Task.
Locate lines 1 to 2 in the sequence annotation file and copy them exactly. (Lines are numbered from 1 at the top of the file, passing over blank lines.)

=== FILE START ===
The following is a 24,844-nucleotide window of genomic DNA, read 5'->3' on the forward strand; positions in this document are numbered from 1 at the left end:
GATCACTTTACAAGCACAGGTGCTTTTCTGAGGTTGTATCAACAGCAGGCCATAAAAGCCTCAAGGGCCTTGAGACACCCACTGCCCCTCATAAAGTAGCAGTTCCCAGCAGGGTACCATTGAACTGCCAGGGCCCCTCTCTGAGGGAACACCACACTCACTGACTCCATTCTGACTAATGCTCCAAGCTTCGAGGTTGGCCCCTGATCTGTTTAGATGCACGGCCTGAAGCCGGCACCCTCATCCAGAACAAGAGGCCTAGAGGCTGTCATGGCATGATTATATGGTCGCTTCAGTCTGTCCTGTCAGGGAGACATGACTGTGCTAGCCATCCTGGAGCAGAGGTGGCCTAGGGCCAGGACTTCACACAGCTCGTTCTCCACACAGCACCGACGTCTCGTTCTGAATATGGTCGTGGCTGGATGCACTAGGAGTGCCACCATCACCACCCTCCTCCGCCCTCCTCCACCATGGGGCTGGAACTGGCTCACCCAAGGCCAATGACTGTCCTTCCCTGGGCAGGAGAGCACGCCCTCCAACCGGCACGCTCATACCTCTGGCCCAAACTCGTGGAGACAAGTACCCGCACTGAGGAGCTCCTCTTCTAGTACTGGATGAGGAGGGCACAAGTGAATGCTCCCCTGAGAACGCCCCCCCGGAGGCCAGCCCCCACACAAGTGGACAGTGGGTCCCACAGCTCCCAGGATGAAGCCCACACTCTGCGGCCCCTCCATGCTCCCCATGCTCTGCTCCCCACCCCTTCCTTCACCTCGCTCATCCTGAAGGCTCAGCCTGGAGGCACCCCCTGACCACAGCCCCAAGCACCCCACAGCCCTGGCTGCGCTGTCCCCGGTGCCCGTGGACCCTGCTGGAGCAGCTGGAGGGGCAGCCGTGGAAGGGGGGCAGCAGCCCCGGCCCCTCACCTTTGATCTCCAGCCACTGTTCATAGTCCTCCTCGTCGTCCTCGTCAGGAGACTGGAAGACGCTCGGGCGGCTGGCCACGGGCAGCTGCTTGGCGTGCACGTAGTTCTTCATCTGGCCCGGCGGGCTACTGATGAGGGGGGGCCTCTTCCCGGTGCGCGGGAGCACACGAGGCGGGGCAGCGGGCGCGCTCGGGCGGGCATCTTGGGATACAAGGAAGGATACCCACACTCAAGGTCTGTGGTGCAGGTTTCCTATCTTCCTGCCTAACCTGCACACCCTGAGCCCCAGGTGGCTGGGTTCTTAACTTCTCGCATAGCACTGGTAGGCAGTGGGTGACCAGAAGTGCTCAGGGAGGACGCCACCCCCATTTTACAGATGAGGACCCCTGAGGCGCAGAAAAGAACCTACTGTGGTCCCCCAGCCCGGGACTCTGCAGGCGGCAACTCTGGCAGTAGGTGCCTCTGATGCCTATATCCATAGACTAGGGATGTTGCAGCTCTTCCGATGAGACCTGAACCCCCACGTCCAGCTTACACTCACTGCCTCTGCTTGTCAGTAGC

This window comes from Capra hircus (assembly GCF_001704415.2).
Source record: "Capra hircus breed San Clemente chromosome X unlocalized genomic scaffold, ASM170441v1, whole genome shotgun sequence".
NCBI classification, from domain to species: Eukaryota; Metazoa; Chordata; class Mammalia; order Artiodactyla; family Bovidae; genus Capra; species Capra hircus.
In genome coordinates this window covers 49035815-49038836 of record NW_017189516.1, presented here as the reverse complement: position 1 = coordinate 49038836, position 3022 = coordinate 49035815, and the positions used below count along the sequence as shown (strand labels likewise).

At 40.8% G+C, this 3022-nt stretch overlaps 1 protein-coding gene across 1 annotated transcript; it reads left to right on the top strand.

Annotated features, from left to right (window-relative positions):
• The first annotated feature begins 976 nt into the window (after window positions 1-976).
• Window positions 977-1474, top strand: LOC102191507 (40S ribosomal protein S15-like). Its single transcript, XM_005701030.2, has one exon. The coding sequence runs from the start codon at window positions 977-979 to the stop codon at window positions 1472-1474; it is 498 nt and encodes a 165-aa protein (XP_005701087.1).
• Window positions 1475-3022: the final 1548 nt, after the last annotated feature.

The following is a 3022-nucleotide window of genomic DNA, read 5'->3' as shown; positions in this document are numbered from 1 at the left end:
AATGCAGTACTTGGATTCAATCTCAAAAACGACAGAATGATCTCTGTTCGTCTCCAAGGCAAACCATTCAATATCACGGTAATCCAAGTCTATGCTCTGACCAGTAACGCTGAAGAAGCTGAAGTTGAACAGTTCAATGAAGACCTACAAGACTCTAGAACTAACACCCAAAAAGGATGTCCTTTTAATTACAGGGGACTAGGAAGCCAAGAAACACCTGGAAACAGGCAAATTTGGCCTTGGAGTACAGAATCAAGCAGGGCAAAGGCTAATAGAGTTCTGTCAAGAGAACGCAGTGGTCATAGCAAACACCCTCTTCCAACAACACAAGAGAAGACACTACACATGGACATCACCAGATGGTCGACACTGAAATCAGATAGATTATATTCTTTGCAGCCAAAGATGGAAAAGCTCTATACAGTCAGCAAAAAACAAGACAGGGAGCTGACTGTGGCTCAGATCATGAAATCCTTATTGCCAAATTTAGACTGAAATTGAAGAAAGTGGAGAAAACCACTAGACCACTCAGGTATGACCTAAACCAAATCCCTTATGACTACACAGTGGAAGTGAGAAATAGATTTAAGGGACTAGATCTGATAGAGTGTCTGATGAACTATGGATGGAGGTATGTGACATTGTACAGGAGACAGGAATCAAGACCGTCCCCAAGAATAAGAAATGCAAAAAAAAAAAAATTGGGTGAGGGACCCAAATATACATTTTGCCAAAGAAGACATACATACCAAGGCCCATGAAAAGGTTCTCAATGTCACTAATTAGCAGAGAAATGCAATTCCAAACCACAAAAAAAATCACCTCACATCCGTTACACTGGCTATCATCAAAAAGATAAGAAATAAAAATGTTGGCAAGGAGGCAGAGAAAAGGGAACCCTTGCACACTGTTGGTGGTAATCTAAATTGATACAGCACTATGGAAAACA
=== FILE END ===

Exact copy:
The following is a 24,844-nucleotide window of genomic DNA, read 5'->3' on the forward strand; positions in this document are numbered from 1 at the left end:
GATCACTTTACAAGCACAGGTGCTTTTCTGAGGTTGTATCAACAGCAGGCCATAAAAGCCTCAAGGGCCTTGAGACACCCACTGCCCCTCATAAAGTAGCAGTTCCCAGCAGGGTACCATTGAACTGCCAGGGCCCCTCTCTGAGGGAACACCACACTCACTGACTCCATTCTGACTAATGCTCCAAGCTTCGAGGTTGGCCCCTGATCTGTTTAGATGCACGGCCTGAAGCCGGCACCCTCATCCAGAACAAGAGGCCTAGAGGCTGTCATGGCATGATTATATGGTCGCTTCAGTCTGTCCTGTCAGGGAGACATGACTGTGCTAGCCATCCTGGAGCAGAGGTGGCCTAGGGCCAGGACTTCACACAGCTCGTTCTCCACACAGCACCGACGTCTCGTTCTGAATATGGTCGTGGCTGGATGCACTAGGAGTGCCACCATCACCACCCTCCTCCGCCCTCCTCCACCATGGGGCTGGAACTGGCTCACCCAAGGCCAATGACTGTCCTTCCCTGGGCAGGAGAGCACGCCCTCCAACCGGCACGCTCATACCTCTGGCCCAAACTCGTGGAGACAAGTACCCGCACTGAGGAGCTCCTCTTCTAGTACTGGATGAGGAGGGCACAAGTGAATGCTCCCCTGAGAACGCCCCCCCGGAGGCCAGCCCCCACACAAGTGGACAGTGGGTCCCACAGCTCCCAGGATGAAGCCCACACTCTGCGGCCCCTCCATGCTCCCCATGCTCTGCTCCCCACCCCTTCCTTCACCTCGCTCATCCTGAAGGCTCAGCCTGGAGGCACCCCCTGACCACAGCCCCAAGCACCCCACAGCCCTGGCTGCGCTGTCCCCGGTGCCCGTGGACCCTGCTGGAGCAGCTGGAGGGGCAGCCGTGGAAGGGGGGCAGCAGCCCCGGCCCCTCACCTTTGATCTCCAGCCACTGTTCATAGTCCTCCTCGTCGTCCTCGTCAGGAGACTGGAAGACGCTCGGGCGGCTGGCCACGGGCAGCTGCTTGGCGTGCACGTAGTTCTTCATCTGGCCCGGCGGGCTACTGATGAGGGGGGGCCTCTTCCCGGTGCGCGGGAGCACACGAGGCGGGGCAGCGGGCGCGCTCGGGCGGGCATCTTGGGATACAAGGAAGGATACCCACACTCAAGGTCTGTGGTGCAGGTTTCCTATCTTCCTGCCTAACCTGCACACCCTGAGCCCCAGGTGGCTGGGTTCTTAACTTCTCGCATAGCACTGGTAGGCAGTGGGTGACCAGAAGTGCTCAGGGAGGACGCCACCCCCATTTTACAGATGAGGACCCCTGAGGCGCAGAAAAGAACCTACTGTGGTCCCCCAGCCCGGGACTCTGCAGGCGGCAACTCTGGCAGTAGGTGCCTCTGATGCCTATATCCATAGACTAGGGATGTTGCAGCTCTTCCGATGAGACCTGAACCCCCACGTCCAGCTTACACTCACTGCCTCTGCTTGTCAGTAGC